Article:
Ambassador Manju Seth,Former Ambassador to Madagascar, observed that there is invisible and undocumented work of women migrants which needs to be brought into forefront. COVID-19 has affected everybody, but the women domestic workers are the most affected groups. Their living conditions do not allow social distancing and they have limited or no access to health care services. These women are trapped in difficult and fragile situations and cannot even return to their home countries owing to abusive and complicated procedures.


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Aparna Rayaprol, Professor and Former Head, Department of Sociology, University of Hyderabad, spoke on the impact of COVID-19 on the issue of gender and migration. She said the care economy is the place that is extremely gendered whether in terms of nurses, domestic workers, and the caregivers to the large aging population of our country, especially during the spread of the virus. The care economy prefers to have a female worker inside the homes, rather than male workers.The focus on gender and migration is extremely significant in all directions incorporating the intersectionalities and invisiblisation of work of these women.

Informal Sector Women Remain the Most Vulnerable

Paddy Siyanga Knudsen, Migration Governance Analyst based in Malaysia, observed that the informal economy is largely dominated by women in trade and services because they couldn’t get space in the public and formal sectors of employment.

There has been a lot of rural migration, particularly where women are working as domestic workers.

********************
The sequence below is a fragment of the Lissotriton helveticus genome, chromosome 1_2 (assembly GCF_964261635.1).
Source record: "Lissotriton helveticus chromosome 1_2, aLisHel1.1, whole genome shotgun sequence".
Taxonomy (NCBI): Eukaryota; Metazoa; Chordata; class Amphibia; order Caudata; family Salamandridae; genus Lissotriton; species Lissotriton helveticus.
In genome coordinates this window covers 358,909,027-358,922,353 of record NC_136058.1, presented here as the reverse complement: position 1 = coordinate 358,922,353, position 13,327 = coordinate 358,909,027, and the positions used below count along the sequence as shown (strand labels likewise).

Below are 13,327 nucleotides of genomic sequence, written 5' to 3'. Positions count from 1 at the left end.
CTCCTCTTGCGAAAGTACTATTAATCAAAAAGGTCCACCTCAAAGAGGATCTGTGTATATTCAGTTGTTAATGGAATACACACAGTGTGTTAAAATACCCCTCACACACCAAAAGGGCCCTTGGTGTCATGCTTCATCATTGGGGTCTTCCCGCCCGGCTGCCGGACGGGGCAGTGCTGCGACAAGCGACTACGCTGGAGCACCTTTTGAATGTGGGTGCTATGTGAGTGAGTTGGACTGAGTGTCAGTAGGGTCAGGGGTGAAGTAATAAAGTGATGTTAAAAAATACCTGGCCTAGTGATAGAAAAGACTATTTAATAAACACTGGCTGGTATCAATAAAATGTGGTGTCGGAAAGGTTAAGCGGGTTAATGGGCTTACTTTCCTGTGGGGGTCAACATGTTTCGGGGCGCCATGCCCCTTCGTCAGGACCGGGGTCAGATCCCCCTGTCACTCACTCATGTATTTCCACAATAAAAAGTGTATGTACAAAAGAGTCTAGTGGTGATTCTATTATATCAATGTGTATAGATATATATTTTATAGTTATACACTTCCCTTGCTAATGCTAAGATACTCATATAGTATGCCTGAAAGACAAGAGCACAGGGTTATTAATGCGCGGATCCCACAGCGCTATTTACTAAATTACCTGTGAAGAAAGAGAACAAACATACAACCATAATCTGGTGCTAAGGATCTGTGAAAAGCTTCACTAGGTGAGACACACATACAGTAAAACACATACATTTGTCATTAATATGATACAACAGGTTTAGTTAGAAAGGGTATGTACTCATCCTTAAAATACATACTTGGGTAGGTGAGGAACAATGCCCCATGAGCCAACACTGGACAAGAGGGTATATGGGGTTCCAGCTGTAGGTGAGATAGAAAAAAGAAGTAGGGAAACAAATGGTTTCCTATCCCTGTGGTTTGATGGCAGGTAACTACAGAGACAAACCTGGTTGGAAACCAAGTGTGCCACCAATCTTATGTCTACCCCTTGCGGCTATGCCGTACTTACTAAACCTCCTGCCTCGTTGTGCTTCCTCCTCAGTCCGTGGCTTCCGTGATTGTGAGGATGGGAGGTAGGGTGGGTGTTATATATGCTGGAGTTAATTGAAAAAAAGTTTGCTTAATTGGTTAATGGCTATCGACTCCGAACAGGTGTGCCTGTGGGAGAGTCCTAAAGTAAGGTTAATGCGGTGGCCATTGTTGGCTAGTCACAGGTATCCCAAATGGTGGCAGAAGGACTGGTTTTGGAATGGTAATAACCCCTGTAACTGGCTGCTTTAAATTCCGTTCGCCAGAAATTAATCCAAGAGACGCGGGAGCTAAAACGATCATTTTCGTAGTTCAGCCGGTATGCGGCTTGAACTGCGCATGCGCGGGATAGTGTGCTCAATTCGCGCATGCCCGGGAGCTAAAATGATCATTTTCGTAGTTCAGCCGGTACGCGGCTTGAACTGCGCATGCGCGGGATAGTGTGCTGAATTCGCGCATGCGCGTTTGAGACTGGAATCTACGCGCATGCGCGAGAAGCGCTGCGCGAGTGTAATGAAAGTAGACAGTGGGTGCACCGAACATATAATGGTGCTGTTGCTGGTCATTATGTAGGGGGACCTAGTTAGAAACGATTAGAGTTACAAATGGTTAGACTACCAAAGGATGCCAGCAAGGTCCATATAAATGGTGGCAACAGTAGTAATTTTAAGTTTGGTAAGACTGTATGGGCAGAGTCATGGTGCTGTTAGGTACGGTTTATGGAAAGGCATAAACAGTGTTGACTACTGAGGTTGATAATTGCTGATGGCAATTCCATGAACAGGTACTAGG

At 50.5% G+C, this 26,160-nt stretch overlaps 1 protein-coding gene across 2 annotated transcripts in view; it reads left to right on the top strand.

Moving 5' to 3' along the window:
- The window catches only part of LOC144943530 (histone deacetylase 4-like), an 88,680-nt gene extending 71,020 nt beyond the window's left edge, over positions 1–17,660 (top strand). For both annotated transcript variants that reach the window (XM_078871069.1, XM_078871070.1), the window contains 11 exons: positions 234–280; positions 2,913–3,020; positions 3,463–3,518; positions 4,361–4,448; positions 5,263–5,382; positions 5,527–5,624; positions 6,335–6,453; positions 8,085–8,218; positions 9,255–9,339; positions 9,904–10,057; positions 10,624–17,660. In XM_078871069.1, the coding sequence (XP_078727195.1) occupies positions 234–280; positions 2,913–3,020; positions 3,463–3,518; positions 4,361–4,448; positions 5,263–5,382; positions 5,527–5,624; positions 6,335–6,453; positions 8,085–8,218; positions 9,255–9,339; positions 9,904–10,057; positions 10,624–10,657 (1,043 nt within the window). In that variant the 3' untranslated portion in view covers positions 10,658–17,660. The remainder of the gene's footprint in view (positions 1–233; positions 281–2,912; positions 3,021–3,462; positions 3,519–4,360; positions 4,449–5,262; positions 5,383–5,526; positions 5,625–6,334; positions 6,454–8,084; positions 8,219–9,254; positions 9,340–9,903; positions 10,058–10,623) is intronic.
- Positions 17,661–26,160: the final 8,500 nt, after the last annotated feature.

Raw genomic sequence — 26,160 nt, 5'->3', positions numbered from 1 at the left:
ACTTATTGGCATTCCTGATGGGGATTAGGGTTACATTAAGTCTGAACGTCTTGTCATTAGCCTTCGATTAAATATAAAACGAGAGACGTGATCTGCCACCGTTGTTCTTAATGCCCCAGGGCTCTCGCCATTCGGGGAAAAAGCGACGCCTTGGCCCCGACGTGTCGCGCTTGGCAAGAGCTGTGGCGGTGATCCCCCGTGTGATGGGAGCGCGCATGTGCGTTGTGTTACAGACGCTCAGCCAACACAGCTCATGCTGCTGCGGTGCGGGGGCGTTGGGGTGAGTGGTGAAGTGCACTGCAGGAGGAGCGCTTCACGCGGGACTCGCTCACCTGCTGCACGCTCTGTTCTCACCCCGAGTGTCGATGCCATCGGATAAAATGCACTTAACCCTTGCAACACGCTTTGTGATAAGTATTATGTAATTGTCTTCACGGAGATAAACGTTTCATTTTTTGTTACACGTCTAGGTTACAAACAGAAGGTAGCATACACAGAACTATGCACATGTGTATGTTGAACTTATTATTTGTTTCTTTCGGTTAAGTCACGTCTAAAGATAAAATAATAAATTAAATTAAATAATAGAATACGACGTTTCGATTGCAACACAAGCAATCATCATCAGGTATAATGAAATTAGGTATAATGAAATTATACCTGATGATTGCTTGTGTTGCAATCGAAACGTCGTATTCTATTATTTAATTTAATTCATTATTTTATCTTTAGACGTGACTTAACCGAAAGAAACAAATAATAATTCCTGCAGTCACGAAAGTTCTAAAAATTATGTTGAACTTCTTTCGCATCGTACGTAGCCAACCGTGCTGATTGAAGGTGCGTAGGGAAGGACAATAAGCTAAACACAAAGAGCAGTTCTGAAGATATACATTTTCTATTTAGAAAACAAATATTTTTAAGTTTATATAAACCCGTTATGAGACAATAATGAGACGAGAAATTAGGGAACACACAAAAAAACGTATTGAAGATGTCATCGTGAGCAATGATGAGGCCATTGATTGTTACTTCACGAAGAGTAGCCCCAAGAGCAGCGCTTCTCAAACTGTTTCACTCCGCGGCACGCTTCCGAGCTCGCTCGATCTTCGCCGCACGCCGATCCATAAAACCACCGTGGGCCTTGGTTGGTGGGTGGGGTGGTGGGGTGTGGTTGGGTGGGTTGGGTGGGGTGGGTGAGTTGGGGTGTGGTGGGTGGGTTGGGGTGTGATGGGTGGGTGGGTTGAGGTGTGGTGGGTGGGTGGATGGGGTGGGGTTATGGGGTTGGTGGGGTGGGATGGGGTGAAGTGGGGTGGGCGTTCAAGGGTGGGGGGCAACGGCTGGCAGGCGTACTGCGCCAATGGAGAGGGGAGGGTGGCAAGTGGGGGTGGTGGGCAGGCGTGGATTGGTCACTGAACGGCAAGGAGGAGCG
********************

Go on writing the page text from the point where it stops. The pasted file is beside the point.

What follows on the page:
Hence,migration is driven by work within the urban centres. It is a growing informal sector, but women are mainly left behind with no literacy rate.

Immigrant women not as victims, rather as game changers and fighters

Prof. Annapurna Pandey, University of California, Santa Cruz, USA, observed thatin the COVID-19 pandemic migrants are main victims. The US is putting all kinds of restrictions to stop migration by using COVID-19 as an excuse. There has been tremendous discrimination when it comes to the visa situation in the states. Women, those who are migrating, become dependants, who are mostly very highly educated professional, but they are not allowed to work which reflects the tremendous disparity in terms of women’s empowerment in the US.

There has been only limited freedom of movement during the lockdown to seek alternative solutions for the living expenses, or at best to go home. These are unlikely during the strict regulations of national health systems. This strict lockdown also exposes migrant women and girls for gender-based violence, where they are restricted to move around for secure places.

The Way Forward

There is a need to implement policies and measures incorporating and adopting a feminist agenda for making the invisible work of women migrants visible, voicing their issues fearlessly, and breaking the vicious cycle of abuse and discrimination. There should be the inclusion of women migrant workers in the COVID-19 policy responses to ensure recognition of social justice and equality. Government should incorporate women migrant workers as their target population for various frameworks related to COVID-19 policies, with special attention to the concerns of women, such as access to health services, their safety during the lockdown, and the increased cases of gender-based violence. Women migrant workers, who are working as health care providers against COVID-19, should be provided with necessary safety equipment, legal, social protection, and financial entitlements. Policies recommendations and responses should be framed based on effective monitoring and evaluation of well-documented gender-based data.